Gretchen Schroeder shares the way she adjusts her reading quizzes to assess students’ analysis and deep thinking about texts.
Gretchen Schroeder supports her high school students to think deeply about the complexities around them, beginning with themselves and pop culture, and then moving to the texts they are reading.
Christy Rush-Levine confers with Logan over his reading response to Fat Boy Versus the Cheerleaders and Noggin 13th Reality. She helps him think about the plausibility of the story and what is a worthy problem in literature.
Katherine Sokolowski makes a case for the importance of reading aloud to secondary students and offers suggestions to make it a reality. She includes a list of five surefire read aloud books for middle school students.
Katherine Sokolowski shares a book list that inspires her to teach five different kinds of conflict.
Instructional coach Staci Revere reminds us of the importance of modeling our own reading lives for students, especially the parts where we struggle as readers.
Gretchen Schroeder shares three meaningful ways to incorporate drawing into her high school English classes, and the purpose behind each strategy.
Katherine Sokolowski combines personal narratives and comics to encourage students to go deeper in their storytelling.
Katherine Sokolowski outlines the nitty-gritty on how to teach students to organize, manage, and compose email.
Leigh Anne Eck outlines sensible reasons for students to keep reading records. She considers guidance for book selection, data for teachers, and entry points for reading conferences.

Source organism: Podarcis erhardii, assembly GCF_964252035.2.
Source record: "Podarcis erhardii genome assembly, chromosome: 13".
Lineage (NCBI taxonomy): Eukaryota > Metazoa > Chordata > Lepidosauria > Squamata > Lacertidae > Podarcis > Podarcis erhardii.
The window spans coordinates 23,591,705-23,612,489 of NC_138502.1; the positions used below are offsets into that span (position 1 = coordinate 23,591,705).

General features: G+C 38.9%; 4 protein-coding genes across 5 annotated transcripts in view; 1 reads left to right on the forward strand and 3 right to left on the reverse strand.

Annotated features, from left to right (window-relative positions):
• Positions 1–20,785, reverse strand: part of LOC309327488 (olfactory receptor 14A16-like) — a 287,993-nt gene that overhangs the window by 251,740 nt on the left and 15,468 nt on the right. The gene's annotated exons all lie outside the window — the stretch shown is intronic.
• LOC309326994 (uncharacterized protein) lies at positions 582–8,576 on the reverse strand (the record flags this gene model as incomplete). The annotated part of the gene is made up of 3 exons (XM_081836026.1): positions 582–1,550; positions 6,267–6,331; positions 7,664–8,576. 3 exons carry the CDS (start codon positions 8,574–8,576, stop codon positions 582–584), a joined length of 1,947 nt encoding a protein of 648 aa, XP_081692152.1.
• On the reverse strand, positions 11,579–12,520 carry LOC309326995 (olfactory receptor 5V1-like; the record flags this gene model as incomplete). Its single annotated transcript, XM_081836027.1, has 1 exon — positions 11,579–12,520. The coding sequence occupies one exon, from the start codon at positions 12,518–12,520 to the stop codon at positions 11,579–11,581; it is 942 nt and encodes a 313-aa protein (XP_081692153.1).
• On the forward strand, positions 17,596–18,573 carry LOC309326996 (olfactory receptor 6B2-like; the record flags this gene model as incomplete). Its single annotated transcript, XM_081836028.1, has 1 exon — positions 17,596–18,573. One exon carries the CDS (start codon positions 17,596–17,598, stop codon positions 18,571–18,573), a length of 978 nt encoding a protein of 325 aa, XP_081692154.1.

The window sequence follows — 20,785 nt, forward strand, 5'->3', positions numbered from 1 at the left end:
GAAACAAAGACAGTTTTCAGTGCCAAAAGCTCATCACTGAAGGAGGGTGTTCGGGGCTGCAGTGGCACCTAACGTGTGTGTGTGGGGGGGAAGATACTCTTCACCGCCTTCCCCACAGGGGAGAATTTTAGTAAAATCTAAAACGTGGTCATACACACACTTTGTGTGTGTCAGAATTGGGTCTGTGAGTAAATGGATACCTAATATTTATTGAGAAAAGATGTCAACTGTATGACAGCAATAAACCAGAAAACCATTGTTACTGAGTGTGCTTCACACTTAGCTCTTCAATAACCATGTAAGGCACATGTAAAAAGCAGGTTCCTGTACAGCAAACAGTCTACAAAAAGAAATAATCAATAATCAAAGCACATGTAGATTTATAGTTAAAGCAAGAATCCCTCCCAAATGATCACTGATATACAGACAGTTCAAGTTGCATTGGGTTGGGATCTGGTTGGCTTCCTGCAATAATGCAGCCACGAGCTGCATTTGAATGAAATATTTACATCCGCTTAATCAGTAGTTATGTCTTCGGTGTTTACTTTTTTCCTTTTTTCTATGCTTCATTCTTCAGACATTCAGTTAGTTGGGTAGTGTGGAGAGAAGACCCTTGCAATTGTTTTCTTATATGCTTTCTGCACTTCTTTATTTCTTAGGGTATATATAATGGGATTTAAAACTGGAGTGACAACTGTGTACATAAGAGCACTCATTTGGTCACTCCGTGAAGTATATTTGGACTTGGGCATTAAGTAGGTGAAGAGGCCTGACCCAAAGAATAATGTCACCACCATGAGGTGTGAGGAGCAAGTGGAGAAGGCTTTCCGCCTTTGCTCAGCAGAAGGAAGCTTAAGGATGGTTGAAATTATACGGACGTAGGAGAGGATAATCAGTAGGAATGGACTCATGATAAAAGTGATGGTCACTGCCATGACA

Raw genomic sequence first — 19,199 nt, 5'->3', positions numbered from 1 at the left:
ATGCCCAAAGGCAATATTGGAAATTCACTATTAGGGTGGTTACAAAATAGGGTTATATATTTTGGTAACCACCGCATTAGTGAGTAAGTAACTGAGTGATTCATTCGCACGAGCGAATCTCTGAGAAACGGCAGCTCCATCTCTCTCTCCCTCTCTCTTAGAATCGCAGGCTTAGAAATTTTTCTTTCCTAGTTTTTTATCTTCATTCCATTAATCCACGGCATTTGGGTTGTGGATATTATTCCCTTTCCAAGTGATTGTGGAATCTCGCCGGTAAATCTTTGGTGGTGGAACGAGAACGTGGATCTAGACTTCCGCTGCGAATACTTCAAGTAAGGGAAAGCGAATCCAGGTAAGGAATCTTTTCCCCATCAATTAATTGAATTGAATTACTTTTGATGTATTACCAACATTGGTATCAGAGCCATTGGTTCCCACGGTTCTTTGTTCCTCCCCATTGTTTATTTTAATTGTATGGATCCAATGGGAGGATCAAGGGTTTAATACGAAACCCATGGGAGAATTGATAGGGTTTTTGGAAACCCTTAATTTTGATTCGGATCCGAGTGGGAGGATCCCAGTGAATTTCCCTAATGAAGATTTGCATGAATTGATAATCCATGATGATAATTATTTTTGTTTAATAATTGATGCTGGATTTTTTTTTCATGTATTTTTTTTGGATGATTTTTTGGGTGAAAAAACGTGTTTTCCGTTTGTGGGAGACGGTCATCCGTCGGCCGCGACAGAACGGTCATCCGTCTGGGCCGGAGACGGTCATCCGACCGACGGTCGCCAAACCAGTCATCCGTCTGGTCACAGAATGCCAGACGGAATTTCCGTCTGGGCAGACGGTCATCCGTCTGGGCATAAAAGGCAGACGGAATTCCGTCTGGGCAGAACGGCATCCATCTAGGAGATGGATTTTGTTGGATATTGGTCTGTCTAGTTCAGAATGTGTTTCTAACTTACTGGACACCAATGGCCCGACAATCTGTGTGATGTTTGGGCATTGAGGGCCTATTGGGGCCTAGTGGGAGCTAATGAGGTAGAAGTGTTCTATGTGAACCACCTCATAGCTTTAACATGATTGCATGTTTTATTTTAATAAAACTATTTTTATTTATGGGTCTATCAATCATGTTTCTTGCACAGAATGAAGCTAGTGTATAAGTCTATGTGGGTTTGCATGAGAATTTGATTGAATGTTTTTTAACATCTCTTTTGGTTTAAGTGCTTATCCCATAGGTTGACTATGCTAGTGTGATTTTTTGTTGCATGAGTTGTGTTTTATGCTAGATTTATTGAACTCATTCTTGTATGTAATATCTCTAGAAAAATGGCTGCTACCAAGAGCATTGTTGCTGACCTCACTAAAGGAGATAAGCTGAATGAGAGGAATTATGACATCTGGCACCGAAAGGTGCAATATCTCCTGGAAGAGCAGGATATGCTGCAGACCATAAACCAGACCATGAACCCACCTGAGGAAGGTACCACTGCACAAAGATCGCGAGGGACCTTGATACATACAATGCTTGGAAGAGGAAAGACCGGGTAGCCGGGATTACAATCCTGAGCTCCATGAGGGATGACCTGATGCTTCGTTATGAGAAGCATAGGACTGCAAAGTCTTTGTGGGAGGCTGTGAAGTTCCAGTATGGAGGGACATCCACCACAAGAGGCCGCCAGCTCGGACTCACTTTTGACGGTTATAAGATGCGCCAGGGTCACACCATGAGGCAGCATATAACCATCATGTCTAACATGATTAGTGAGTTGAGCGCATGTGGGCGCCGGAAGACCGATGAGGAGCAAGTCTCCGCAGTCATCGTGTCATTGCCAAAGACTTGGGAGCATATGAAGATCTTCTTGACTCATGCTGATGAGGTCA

Gretchen Schroeder shares a summative assessment inspired by Song Exploder in which her high school students craft an argumentative essay defending a choice of a great song.
In her high school writing workshop, Julie Cox noticed that students wrote eagerly, but struggled to give and accept feedback. To increase student ownership and trust, she started Writers’ Club, and it affected transfer of learning in big ways!
Gretchen Schroeder taps into the connections between characters by creating sociograms with her high school students.
Christy Rush-Levine confers with Carson about his connections to sports in his reading.
Leigh Anne Eck provides a guide to developing an End-of-Year Reflection for students to consider their own growth, as well as offer advice regarding curriculum and instruction.
Gretchen Schroeder makes the leap to digital notebooks and finds new life in a tried-and-true practice.
Christy Rush-Levine offers a close look into the needs of readers by considering engagement, enrichment and nourishment. She offers three examples of reading conferences with students.
Shari Frost shares her favorite graphic novel adaptations for the middle grades.
Christy Rush-Levine faces the challenge of helping her students see summary writing not as drudgery, but as a way to build more sophisticated thinking around texts.
Melissa Quimby shares online routines to strengthen the class reading community.
Christy Rush-Levine confers with Adriana over her response to Pretty Little Liars, considering differences between the television show and book.
Kate Mills and Tara Barnett pinpoint common difficulties in sixth-grade memoir. They share teaching points and student writing samples before and after revision.
Christy Rush-Levine considers how to communicate to all students that their presence and their identities are valued and appreciated.
Mark Levine finds humor is the “secret sauce” in engaging middle school students and including introverts in the classroom community.
Mark Levine explains the many ways read alouds can enhance and deepen learning for middle school students in content areas like social studies and science.
Christy Rush-Levine confers with Brendan about his literary analysis and how to match evidence and claims. She has him talk through his understanding of the text, using the oral rehearsal to plan his writing.
What makes choice authentic in literacy workshops? Christy Rush-Levine grapples with this tough question that leads to changes in her instruction.
Christy Rush-Levine discovers that a move to digital feedback reveals many important truths about her middle school students, including insights about the effect of grades on how learners view response to their work.
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